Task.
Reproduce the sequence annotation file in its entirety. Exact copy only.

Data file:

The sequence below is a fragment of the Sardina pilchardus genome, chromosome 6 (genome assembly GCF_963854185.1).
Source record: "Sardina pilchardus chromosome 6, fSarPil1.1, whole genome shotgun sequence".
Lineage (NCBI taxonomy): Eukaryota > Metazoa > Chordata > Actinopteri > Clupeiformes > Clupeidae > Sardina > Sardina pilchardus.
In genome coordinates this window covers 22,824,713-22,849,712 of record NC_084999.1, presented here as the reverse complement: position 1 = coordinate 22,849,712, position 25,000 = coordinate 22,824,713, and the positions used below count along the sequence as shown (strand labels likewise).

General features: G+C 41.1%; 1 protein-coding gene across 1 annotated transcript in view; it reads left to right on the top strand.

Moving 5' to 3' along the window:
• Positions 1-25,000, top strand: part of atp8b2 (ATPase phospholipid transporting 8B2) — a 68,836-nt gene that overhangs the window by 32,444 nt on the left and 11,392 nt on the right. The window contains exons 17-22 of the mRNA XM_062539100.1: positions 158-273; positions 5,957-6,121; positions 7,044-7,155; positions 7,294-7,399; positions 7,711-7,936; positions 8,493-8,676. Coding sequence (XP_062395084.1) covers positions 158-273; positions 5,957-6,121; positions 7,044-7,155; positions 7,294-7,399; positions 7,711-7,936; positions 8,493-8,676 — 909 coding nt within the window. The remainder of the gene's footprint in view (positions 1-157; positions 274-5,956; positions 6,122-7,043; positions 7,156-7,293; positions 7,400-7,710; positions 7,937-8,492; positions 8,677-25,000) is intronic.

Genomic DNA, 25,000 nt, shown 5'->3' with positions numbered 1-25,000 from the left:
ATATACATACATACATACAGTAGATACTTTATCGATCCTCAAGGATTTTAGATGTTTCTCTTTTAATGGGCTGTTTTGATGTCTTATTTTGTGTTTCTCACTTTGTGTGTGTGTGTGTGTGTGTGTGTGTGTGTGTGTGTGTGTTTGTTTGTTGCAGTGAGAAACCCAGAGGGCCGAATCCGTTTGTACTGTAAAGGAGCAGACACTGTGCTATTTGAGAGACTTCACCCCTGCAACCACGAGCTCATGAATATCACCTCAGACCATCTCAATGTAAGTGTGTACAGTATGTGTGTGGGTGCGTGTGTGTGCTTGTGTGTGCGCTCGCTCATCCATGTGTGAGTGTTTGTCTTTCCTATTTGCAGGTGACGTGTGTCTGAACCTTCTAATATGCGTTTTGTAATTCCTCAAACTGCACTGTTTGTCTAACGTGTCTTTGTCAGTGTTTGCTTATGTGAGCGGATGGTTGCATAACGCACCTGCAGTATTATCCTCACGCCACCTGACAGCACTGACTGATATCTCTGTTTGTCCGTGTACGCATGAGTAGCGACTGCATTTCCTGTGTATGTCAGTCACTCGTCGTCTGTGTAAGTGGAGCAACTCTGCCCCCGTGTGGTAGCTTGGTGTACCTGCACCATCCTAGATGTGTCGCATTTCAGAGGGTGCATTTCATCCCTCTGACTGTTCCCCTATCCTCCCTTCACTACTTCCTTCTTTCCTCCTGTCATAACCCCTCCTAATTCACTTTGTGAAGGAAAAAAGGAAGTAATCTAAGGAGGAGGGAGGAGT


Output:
The sequence below is a fragment of the Sardina pilchardus genome, chromosome 6 (genome assembly GCF_963854185.1).
Source record: "Sardina pilchardus chromosome 6, fSarPil1.1, whole genome shotgun sequence".
Lineage (NCBI taxonomy): Eukaryota > Metazoa > Chordata > Actinopteri > Clupeiformes > Clupeidae > Sardina > Sardina pilchardus.
In genome coordinates this window covers 22,824,713-22,849,712 of record NC_084999.1, presented here as the reverse complement: position 1 = coordinate 22,849,712, position 25,000 = coordinate 22,824,713, and the positions used below count along the sequence as shown (strand labels likewise).

General features: G+C 41.1%; 1 protein-coding gene across 1 annotated transcript in view; it reads left to right on the top strand.

Moving 5' to 3' along the window:
• Positions 1-25,000, top strand: part of atp8b2 (ATPase phospholipid transporting 8B2) — a 68,836-nt gene that overhangs the window by 32,444 nt on the left and 11,392 nt on the right. The window contains exons 17-22 of the mRNA XM_062539100.1: positions 158-273; positions 5,957-6,121; positions 7,044-7,155; positions 7,294-7,399; positions 7,711-7,936; positions 8,493-8,676. Coding sequence (XP_062395084.1) covers positions 158-273; positions 5,957-6,121; positions 7,044-7,155; positions 7,294-7,399; positions 7,711-7,936; positions 8,493-8,676 — 909 coding nt within the window. The remainder of the gene's footprint in view (positions 1-157; positions 274-5,956; positions 6,122-7,043; positions 7,156-7,293; positions 7,400-7,710; positions 7,937-8,492; positions 8,677-25,000) is intronic.

Genomic DNA, 25,000 nt, shown 5'->3' with positions numbered 1-25,000 from the left:
ATATACATACATACATACAGTAGATACTTTATCGATCCTCAAGGATTTTAGATGTTTCTCTTTTAATGGGCTGTTTTGATGTCTTATTTTGTGTTTCTCACTTTGTGTGTGTGTGTGTGTGTGTGTGTGTGTGTGTGTGTGTGTTTGTTTGTTGCAGTGAGAAACCCAGAGGGCCGAATCCGTTTGTACTGTAAAGGAGCAGACACTGTGCTATTTGAGAGACTTCACCCCTGCAACCACGAGCTCATGAATATCACCTCAGACCATCTCAATGTAAGTGTGTACAGTATGTGTGTGGGTGCGTGTGTGTGCTTGTGTGTGCGCTCGCTCATCCATGTGTGAGTGTTTGTCTTTCCTATTTGCAGGTGACGTGTGTCTGAACCTTCTAATATGCGTTTTGTAATTCCTCAAACTGCACTGTTTGTCTAACGTGTCTTTGTCAGTGTTTGCTTATGTGAGCGGATGGTTGCATAACGCACCTGCAGTATTATCCTCACGCCACCTGACAGCACTGACTGATATCTCTGTTTGTCCGTGTACGCATGAGTAGCGACTGCATTTCCTGTGTATGTCAGTCACTCGTCGTCTGTGTAAGTGGAGCAACTCTGCCCCCGTGTGGTAGCTTGGTGTACCTGCACCATCCTAGATGTGTCGCATTTCAGAGGGTGCATTTCATCCCTCTGACTGTTCCCCTATCCTCCCTTCACTACTTCCTTCTTTCCTCCTGTCATAACCCCTCCTAATTCACTTTGTGAAGGAAAAAAGGAAGTAATCTAAGGAGGAGGGAGGAGT